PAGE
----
"The most radical reaction to industrialized cooking has to be the current revival of harvesting edible wild plants in local environments. One of the earliest experts in this sort of anti-agriculture is New Yorker Viljoen. She has led many to scour the abundant wild growths of urban areas and turn them into inventive cuisine. Reading through the hundreds of recipes in this book leaves the classically trained cook at a loss since so many of the ingredients lack recognizable culinary names: fir, knotweed, serviceberries, spicebush. Yet, these recipes also feature all sorts of familiar meats and fish as basic elements of a dish. Much of the text lays out the necessity for foragers to distinguish the edible from the potentially toxic, and this requires some experience. Lest anyone think that this sort of cooking is for the abstemious only, Viljoen concocts dozens of liqueurs and unique cocktails sure to star at anyone’s party. A valuable addition to any forward-looking cookbook collection." —Booklist, Starred Review


Friday, June 29, 2018


There are two favorite times of day: one is when I sip my morning cup of coffee alone. Usually outside, or standing at the kitchen door, looking at the garden.

The second is Just Before Dinner. I whistle at the Frenchman when it is five minutes from being ready, and he lays the table. The anticipation of sitting and sharing that meal is like a holiday in the middle of the days of madness that characterize 2018.

We sit outside as much as we can, retreating indoors only when the humidity is deeply stifling, or when it is freezing. Curiously, we also eat inside when we are freshly and deeply stressed: Outside is never really private - lots of windows looking down, and if they are open, conversation may as well be public. Like a vulnerable naked oyster we retreat into our shell.

We are strange New Yorkers. In a city riddled with excellent restaurants we rarely eat out. Partly because it is expensive - and why pay $18 for a cocktail when you can have a better one in your own [ahem: the landlord's] garden? - partly because we hate shouting at each other over a table. And shopping for seasonal ingredients at outstanding farmers' markets is also a New York pleasure and privilege; so is growing them or foraging for them.

This is the only time we really get to talk, and we save up small events from our days to tell each other. A story about an interesting dog who looked at us, for example, or two squirrels that fell out of a tree and landed smack on the sidewalk, or the old man who is always on the street when Vince goes to work in the wee hours. We hold hands.

In the garden at night there are fireflies, so we watch them as we eat. After a tentative start they are now very active, swooping high like embers from a windy fire. Sometimes they find their way indoors and hours later there will suddenly be a flash in a dark room. We rescue them and release them back to the night and their constant calling.


Sunday, June 24, 2018

Twilight of the gardeners

We eat outside most evenings, in the company of plants, mosquitoes and fireflies. We spray feet and arms against the skeeters - we don't like it but it's better than being cooped up indoors. The fireflies begin to blink in a delicate and understandable-only-to-fireflies choreography between dusk and dark night. We find them enchanting.

This particular supper featured delicate monkfish liver, irreproachably fresh, from the Union Square greenmarket (I asked for ice to carry it home on the subway). Dusted with salt, wrapped in a thin linen napkin and steamed gently, it was then chilled and sliced. The flavor is very delicate and salty-sweet, like a breeze off the sea, and the texture is very rich. With it was a warm potato tossed with the garden's chopped up garlic scapes and lots of lemon zest and lemon juice.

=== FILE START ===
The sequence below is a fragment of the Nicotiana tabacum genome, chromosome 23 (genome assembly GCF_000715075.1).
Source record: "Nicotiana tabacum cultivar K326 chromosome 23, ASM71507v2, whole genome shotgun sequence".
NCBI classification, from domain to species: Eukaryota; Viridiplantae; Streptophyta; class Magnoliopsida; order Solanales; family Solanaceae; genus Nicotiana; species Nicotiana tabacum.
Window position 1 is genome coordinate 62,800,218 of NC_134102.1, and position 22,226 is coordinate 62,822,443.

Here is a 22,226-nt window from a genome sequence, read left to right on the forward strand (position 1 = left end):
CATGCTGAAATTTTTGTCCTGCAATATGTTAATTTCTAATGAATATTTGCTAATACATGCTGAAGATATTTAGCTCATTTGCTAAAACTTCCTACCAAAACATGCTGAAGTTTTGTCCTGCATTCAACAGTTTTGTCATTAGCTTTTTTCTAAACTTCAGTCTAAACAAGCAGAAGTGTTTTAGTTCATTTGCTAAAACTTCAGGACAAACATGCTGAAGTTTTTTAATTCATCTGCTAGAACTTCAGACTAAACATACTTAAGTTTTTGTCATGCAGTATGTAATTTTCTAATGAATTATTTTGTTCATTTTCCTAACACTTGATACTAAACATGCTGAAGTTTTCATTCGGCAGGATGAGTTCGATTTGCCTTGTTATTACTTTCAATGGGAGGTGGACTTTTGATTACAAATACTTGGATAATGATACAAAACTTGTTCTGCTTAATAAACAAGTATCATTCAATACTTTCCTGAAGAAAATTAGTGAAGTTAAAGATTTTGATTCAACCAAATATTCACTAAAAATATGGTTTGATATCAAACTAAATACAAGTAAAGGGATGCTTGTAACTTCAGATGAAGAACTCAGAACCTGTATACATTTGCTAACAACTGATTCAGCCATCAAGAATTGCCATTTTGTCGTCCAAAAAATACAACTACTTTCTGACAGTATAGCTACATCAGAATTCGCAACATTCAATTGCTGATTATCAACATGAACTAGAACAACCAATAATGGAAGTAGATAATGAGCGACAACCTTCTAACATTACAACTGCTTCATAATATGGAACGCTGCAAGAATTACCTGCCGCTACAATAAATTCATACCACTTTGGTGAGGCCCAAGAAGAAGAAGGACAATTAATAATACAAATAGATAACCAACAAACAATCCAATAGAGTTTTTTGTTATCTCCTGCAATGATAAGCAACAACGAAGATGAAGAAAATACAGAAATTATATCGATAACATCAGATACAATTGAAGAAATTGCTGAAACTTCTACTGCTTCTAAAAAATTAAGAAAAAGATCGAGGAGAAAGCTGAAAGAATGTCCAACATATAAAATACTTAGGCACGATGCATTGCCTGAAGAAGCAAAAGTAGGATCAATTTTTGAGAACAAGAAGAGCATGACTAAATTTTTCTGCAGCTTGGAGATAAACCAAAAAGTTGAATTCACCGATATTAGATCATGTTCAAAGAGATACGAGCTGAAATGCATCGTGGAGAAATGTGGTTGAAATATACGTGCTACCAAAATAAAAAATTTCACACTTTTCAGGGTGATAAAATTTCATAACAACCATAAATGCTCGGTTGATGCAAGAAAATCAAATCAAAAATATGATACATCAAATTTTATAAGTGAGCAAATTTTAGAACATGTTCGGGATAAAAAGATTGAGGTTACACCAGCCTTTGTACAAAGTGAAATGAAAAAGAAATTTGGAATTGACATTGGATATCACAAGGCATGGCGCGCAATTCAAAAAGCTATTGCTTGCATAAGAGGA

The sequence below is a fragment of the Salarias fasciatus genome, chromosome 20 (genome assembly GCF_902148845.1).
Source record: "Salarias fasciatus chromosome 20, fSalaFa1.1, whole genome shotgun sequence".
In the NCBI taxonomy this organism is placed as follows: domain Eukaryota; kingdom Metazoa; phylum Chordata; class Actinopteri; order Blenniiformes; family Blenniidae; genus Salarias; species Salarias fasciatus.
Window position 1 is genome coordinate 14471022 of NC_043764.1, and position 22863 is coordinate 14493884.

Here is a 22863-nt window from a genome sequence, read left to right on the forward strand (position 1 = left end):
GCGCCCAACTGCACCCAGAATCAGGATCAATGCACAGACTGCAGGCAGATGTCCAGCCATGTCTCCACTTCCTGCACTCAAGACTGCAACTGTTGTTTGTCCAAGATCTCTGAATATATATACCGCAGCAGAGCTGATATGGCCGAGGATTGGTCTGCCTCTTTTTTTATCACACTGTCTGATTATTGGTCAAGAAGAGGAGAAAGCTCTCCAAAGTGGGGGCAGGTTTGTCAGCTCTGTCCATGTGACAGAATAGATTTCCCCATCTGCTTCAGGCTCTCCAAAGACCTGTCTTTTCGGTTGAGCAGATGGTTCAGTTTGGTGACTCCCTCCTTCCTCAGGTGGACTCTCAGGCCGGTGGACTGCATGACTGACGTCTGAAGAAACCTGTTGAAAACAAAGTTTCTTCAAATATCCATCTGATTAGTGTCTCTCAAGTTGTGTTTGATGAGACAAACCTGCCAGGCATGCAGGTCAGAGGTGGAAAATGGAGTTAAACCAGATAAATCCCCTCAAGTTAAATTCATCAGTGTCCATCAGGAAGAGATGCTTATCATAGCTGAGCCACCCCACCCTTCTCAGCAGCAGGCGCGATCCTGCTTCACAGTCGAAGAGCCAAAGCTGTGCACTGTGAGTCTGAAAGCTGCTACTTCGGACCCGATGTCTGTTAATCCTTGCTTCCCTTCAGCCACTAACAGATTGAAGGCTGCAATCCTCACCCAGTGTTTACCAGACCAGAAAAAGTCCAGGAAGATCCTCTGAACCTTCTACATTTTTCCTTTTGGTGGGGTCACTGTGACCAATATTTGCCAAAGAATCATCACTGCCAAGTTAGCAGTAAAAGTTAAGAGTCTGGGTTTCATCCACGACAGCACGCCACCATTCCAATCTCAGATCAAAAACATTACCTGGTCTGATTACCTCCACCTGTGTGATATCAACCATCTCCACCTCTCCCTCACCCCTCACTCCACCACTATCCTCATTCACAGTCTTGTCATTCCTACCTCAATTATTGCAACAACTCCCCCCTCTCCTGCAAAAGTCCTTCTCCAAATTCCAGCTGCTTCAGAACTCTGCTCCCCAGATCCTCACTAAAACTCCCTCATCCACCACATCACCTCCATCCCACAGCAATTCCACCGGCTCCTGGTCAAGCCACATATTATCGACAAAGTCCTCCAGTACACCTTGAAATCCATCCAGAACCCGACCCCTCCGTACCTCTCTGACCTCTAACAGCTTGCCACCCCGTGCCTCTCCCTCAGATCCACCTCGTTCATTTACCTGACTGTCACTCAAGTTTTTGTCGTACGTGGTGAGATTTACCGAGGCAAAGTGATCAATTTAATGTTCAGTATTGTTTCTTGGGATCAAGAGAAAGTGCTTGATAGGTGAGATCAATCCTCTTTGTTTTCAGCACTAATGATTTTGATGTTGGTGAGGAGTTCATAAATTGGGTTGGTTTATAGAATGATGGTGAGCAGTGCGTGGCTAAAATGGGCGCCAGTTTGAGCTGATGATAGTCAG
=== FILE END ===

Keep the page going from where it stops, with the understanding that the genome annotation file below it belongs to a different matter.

Also from the market, gorgeous heads of romaine, topped with fresh goat's cheese and chive blossoms, olive oil and white balsamic vinegar. And salt, of course - such an under appreciated and over maligned food hero.

There was also a small oven-roasted monkfish tail, with brown butter, capers, and the last of the chive blossoms.

It's one of the best meals I have made, conjured from, and thanks entirely to, impeccably good produce.


Tuesday, June 12, 2018

Where the wild things are

Sometimes they are just around the corner. Linden flowers opened in Brooklyn just a few days ago, and their perfumed blooming coincides with peak serviceberry season. These flowers will be fermented in two stages, eventually becoming a fragrant vinegar.

This particular batch of serviceberries (Juneberries, saskatoon) is from trees growing near the polluted Gowanus Canal and the fruit tastes better than any I have ever eaten: intense and very sweet. Go figure. With polluted soils it's the fruit that are deemed the safest to eat, as they absorb very little - at least that is my understanding from the papers I have read. Roots, stems, leaves are anther story. It's almost a shame to do anything to these berries - they are best fresh. There are many trees, all over the city. Look up. Then stay a while, grazing.

We will encounter serviceberries and much more on this Saturday's Brooklyn  Shoreline walk. Visit the link to book.


Tuesday, May 29, 2018

This too shall pass

The lilacs stayed fresh for about 30 hours after I bought them. That was good enough for me.


Saturday, May 26, 2018

The garden grows

Rewind to early May (because as I type, it is 87'F/31'C and humid). Spring was very late, but then it burst, like a dam breaking, with plants in the garden and the city blooming all at once, instead of in orderly succession. Above, my serviceberry is Amelanchier alnifolia, a species at home on the western side of the US and but also far north and all the way across through Nova Scotia. In other words, tough. It is a shrub form of serviceberry and consequently a good choice for containers.

I planted more Fritillaria persica in the fall, which was probably a mistake. Only the new bulbs came up - the previous season's made only leaves. Either they don't like the soil (5.4 pH), or it is too moist (four to five feet of annual rainfall too much for these Iranian natives?). I love them, but won't try again.